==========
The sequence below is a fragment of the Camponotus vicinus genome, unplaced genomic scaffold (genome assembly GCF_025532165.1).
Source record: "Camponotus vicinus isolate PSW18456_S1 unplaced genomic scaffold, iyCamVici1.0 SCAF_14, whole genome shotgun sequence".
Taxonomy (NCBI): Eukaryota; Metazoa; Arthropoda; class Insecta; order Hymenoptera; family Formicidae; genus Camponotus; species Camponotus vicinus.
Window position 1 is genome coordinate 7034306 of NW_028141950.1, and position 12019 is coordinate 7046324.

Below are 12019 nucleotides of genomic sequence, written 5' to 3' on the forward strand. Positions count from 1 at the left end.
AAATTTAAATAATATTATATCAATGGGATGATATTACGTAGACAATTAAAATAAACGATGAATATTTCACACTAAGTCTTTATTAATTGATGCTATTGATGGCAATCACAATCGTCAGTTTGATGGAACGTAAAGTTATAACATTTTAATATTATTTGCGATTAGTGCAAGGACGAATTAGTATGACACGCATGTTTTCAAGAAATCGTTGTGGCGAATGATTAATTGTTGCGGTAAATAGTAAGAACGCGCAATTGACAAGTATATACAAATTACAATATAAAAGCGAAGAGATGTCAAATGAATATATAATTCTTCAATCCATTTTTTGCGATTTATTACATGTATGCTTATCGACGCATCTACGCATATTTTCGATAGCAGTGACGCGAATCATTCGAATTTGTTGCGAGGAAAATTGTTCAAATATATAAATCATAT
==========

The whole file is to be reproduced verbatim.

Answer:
The sequence below is a fragment of the Camponotus vicinus genome, unplaced genomic scaffold (genome assembly GCF_025532165.1).
Source record: "Camponotus vicinus isolate PSW18456_S1 unplaced genomic scaffold, iyCamVici1.0 SCAF_14, whole genome shotgun sequence".
Taxonomy (NCBI): Eukaryota; Metazoa; Arthropoda; class Insecta; order Hymenoptera; family Formicidae; genus Camponotus; species Camponotus vicinus.
Window position 1 is genome coordinate 7034306 of NW_028141950.1, and position 12019 is coordinate 7046324.

Below are 12019 nucleotides of genomic sequence, written 5' to 3' on the forward strand. Positions count from 1 at the left end.
AAATTTAAATAATATTATATCAATGGGATGATATTACGTAGACAATTAAAATAAACGATGAATATTTCACACTAAGTCTTTATTAATTGATGCTATTGATGGCAATCACAATCGTCAGTTTGATGGAACGTAAAGTTATAACATTTTAATATTATTTGCGATTAGTGCAAGGACGAATTAGTATGACACGCATGTTTTCAAGAAATCGTTGTGGCGAATGATTAATTGTTGCGGTAAATAGTAAGAACGCGCAATTGACAAGTATATACAAATTACAATATAAAAGCGAAGAGATGTCAAATGAATATATAATTCTTCAATCCATTTTTTGCGATTTATTACATGTATGCTTATCGACGCATCTACGCATATTTTCGATAGCAGTGACGCGAATCATTCGAATTTGTTGCGAGGAAAATTGTTCAAATATATAAATCATAT